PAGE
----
Absolutely correct, and so frighteningly obvious. But owners of big box stores would rather have their employees on food stamps and other forms of welfare, because then the load is spread to all of the tax base.
    Speaking of taxes, serious tax reform would be a good idea at this point. Lowering corporate taxes and removing loopholes (ALL loopholes) and incentivizing work for lower and lower-middle class workers would be a start. But the system is too polarized for this large agenda item to gain traction, not to mention the corporate shills, lobbyists and pawns already in Congress.

    • dpaano

      We can always thank Norquist for the “No New Taxes” mantra that the Republicans seem to keep spouting!

      • Just another indian

        We are truly one of the least taxed nations in the G-8, and yet we get the least in practical terms. But Norquist and those folks who align with the Tea Party are following the old ‘starve the beast’ tactic, which only leads to higher debt loads as the next war, the next hurricane or earthquake call for us to rise to the occasion.
        Now we can argue about why we get the least with Tea Partiers: bloated defense spending vs. entitlements, tax loopholes and corporate subsidies vs. bloated government. But there is an issue that is waiting (and has been for way too long, thanks to an admittedly intransigent Republican Congress) to bring the more moderate sides of both viewpoints together, and that is infrastructure. Let’s rebuild the country, water line, gas pipe, road, bridge, electric grid, harbor, hospital, park and airport (okay, we could debate THAT last item) and put people to work.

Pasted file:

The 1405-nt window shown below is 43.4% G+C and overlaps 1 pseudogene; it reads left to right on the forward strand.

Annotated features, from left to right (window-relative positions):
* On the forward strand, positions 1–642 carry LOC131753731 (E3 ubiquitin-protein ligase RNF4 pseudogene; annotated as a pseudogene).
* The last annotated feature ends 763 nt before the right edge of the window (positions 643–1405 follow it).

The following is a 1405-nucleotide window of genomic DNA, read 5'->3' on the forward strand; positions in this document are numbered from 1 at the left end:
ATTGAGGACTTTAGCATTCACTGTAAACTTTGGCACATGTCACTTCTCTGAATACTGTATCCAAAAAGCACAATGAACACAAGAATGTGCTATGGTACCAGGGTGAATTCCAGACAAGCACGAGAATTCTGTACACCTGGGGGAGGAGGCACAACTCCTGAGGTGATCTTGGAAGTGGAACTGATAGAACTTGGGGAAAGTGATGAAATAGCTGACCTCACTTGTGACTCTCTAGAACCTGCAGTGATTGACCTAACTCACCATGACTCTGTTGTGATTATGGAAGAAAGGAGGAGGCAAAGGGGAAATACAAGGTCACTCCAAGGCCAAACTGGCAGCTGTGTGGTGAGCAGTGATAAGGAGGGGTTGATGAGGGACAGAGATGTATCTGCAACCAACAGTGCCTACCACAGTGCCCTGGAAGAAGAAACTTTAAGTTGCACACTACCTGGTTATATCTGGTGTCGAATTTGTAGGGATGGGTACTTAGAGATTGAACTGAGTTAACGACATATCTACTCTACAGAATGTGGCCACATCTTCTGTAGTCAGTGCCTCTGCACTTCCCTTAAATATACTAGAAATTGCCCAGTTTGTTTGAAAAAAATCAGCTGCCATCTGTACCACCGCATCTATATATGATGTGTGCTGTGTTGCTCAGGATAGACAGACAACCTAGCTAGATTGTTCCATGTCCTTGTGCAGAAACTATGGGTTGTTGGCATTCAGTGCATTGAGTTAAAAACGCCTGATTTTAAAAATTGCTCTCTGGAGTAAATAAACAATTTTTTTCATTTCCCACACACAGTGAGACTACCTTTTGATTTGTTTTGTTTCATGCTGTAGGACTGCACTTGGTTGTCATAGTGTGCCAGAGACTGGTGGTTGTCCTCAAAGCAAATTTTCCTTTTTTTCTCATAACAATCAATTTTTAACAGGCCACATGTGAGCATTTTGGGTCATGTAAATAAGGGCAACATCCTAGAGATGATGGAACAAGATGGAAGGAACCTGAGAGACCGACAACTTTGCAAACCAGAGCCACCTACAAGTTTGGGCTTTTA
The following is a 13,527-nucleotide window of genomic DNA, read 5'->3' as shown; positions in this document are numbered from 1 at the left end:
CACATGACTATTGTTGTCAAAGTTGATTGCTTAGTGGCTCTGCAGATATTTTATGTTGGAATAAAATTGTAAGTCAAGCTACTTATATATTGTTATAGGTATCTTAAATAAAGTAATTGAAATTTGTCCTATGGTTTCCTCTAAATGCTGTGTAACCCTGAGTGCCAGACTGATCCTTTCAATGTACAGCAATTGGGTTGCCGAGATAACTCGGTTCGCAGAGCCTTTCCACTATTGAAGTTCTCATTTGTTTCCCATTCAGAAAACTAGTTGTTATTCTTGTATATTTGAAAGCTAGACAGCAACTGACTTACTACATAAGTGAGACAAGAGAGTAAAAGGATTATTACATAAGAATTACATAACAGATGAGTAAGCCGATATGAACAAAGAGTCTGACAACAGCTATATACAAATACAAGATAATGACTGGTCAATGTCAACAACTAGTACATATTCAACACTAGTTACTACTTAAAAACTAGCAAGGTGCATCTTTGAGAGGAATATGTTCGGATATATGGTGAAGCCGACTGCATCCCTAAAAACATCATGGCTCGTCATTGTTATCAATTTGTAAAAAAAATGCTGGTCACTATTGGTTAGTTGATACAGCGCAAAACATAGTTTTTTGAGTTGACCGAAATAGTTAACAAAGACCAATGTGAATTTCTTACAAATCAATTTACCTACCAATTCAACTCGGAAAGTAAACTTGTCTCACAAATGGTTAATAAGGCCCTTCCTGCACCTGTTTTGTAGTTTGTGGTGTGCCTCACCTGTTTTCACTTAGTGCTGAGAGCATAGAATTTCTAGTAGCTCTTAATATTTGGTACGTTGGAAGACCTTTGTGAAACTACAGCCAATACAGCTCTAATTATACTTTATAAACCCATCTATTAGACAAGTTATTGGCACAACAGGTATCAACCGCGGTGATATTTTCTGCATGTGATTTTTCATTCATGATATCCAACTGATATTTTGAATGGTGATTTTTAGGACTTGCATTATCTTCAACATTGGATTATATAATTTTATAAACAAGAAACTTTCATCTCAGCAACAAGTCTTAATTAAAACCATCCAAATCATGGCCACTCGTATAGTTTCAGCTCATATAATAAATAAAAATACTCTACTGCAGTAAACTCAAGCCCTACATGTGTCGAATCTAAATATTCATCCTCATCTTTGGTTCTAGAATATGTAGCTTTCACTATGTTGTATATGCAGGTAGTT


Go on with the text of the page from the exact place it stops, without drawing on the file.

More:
Interestingly, have you noticed that many R’s have been moving to the middle on many issues in the run up to the mid-term election? Has the Tea Party lost its luster? Has common sense prevailed? I await with hope…and a great deal of skepticism.

        • dpaano

          Yes, I have noticed. And, you’re absolutely correct about the infrastructure. I’m not sure how Norquist and the Republicans figure we can take care of these MAJOR problems with no new tax increases. How do they think these things are paid for…..osmosis? Let’s hope that some of these R’s moving to the middle can fight off Norquist’s “No New Taxes” BS!!! Otherwise, we’re in more trouble in the years to come. Taxes HAVE to be raised to pay for what this country needs!!